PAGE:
2

    20-12-2006

    50,000

    3

    08-05-2007

    1,00,000

    4

    26-09-2007

    2,00,000

    5

    14-08-2013

    75,000

    6

    03-06-2014

    1,25,000

    7

    01-06-2015

    2,50,000

     

    • The present threshold limit of USD 2,50,000 is applicable with effect from 01.06.2015.
    • The amount obtained from the loan funds cannot be used to remit under LRS.

    Nature of transactions covered under LRS

    Until the Government decides to waive the control on capital account transactions, LRS remains the best available way to remit the money and invest anywhere in foreign countries.

    • The amount can be remitted only for such current and capital account transactions that are permissible. Few of the permitted transactions are tabulated below

     

    Current account transactions

    Capital account transactions

    Private travel and tourism expenses (other than to Nepal and Bhutan)

    Opening of foreign currency account with an overseas bank

    Gift/ donation to an individual/ organisation outside India

    Purchase of property abroad

    Business trip

    Making investments abroad

    Maintenance of close relatives

    Setting a WOS or a JV for a bona fide business activity

    Medical treatment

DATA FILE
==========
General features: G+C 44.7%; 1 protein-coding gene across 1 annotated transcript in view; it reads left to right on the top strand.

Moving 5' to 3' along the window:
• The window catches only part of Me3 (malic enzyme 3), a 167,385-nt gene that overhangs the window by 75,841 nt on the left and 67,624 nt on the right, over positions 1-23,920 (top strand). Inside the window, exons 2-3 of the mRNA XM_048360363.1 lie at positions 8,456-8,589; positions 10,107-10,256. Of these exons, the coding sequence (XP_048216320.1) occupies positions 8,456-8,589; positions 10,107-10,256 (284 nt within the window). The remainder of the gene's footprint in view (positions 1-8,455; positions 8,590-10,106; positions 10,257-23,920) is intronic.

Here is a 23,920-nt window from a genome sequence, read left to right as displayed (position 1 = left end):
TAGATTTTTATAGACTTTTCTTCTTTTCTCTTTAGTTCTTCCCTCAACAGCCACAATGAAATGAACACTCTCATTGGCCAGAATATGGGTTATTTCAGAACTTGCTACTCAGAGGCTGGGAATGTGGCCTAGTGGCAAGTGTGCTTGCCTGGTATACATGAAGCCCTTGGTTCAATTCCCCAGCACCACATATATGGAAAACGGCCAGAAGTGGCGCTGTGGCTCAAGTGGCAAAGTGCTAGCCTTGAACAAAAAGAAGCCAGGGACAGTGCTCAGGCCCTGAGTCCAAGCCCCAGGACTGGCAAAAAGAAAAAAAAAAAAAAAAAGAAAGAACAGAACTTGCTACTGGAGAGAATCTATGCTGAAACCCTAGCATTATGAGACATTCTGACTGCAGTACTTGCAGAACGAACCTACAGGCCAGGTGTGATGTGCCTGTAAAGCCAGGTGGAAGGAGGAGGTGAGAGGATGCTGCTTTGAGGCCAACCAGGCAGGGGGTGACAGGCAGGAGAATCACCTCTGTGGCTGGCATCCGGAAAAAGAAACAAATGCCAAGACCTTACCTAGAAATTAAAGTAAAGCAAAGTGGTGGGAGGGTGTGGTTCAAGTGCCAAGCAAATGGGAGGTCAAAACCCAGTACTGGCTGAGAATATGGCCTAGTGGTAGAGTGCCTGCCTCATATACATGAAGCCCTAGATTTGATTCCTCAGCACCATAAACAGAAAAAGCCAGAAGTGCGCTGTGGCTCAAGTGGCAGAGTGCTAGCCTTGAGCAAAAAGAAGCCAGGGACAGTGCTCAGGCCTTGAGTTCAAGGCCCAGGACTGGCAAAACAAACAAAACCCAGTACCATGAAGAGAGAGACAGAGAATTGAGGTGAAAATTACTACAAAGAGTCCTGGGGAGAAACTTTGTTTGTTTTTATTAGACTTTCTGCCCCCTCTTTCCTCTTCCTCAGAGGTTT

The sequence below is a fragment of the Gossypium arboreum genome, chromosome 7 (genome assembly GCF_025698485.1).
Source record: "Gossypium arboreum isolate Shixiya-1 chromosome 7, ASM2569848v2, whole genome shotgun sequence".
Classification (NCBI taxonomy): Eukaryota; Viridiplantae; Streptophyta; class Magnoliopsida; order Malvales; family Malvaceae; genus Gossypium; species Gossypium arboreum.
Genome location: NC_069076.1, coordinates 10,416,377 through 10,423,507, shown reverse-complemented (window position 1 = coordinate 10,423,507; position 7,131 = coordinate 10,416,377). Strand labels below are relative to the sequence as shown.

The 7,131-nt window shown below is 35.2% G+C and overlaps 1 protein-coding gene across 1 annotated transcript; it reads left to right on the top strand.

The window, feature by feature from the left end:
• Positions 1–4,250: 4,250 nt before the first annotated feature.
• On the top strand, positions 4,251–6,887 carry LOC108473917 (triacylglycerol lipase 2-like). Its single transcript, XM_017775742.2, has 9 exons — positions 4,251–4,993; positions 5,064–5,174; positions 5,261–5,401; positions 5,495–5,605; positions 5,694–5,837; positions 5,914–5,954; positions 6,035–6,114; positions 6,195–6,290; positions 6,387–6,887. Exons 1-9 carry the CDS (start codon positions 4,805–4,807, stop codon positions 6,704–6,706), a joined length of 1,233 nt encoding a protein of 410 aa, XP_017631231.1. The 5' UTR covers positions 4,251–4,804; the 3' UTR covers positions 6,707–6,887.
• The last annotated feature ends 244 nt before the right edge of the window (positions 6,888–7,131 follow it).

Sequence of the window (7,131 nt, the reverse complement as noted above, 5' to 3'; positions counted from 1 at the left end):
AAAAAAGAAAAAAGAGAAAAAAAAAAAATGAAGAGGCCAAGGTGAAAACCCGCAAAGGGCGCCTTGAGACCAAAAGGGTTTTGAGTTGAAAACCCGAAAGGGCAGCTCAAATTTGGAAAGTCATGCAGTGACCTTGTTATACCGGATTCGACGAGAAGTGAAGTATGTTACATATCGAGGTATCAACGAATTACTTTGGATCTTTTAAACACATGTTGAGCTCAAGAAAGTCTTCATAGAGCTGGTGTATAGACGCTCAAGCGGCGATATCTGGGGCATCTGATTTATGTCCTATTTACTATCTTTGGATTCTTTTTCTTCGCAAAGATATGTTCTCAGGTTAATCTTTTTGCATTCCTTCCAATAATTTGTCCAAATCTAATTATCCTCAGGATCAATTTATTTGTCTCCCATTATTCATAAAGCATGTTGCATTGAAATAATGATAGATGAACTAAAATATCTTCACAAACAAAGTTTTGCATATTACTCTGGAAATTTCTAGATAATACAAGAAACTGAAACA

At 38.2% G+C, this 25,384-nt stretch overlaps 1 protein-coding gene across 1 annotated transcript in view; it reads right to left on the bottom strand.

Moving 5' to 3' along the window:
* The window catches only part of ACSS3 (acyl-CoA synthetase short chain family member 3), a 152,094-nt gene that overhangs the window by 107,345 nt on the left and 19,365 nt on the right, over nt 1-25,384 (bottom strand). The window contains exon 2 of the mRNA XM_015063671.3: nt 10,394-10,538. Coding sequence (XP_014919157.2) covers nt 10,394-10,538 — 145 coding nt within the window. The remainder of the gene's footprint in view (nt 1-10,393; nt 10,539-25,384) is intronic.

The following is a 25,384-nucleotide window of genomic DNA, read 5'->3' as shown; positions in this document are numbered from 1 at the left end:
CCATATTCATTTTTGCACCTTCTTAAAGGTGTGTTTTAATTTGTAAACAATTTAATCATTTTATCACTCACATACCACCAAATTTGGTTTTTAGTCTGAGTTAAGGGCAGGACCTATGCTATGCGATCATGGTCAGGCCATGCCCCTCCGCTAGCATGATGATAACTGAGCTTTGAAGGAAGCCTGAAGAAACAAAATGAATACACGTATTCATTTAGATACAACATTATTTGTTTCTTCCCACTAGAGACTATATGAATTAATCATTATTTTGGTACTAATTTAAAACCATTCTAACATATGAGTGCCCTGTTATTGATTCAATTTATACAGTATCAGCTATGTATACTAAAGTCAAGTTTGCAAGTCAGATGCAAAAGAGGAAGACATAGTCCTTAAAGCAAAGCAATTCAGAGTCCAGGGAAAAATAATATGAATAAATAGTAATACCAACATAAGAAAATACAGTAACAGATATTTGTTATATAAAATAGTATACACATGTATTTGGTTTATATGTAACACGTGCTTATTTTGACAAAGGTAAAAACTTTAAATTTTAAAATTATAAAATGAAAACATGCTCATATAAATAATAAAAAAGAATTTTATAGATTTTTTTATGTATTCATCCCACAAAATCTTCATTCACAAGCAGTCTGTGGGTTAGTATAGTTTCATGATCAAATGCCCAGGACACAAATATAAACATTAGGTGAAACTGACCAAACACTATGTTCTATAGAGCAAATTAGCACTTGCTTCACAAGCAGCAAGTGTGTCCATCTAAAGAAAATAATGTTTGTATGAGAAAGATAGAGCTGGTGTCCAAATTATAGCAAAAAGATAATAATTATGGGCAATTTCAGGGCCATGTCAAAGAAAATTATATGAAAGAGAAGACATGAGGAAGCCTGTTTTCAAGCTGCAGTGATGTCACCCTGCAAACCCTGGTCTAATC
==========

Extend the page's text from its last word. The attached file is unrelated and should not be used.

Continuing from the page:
Extending loans in INR to NRIs being relatives as per Companies Act 2013 (Only interest free loans with minimum maturity of one year are allowed)

    Overseas education

     

    • Using this window, parents can remit the amount for their children studying abroad for meeting the fees and living expenses without any estimate from foreign university. Also, AD Bank is allowed to remit beyond LRS limit based on the estimate received from the institution abroad.
    • Remittance for Medical treatment/ check- up whether planned or inadvertent after proceeding abroad can be made up to the limit without any estimate from the hospital. In case the cost of medical treatment exceeds LRS limit, then AD Bank after obtaining estimate from a hospital/ doctor abroad can permit the remittance under general permission.

    In addition, USD 250,000 is also allowed to a person who is accompanying the person for medical treatment.

    Prohibitions under the scheme

    1. Remittance for any purpose specifically prohibited under Schedule (like purchase of lottery tickets/sweep stakes, prescribed magazines, etc.) or any item restricted under Schedule II of Foreign Exchange Management (Current Account Transactions) Rules, 2000.
    2. Remittance from India for margins or margin calls to overseas exchanges / overseas counterparty.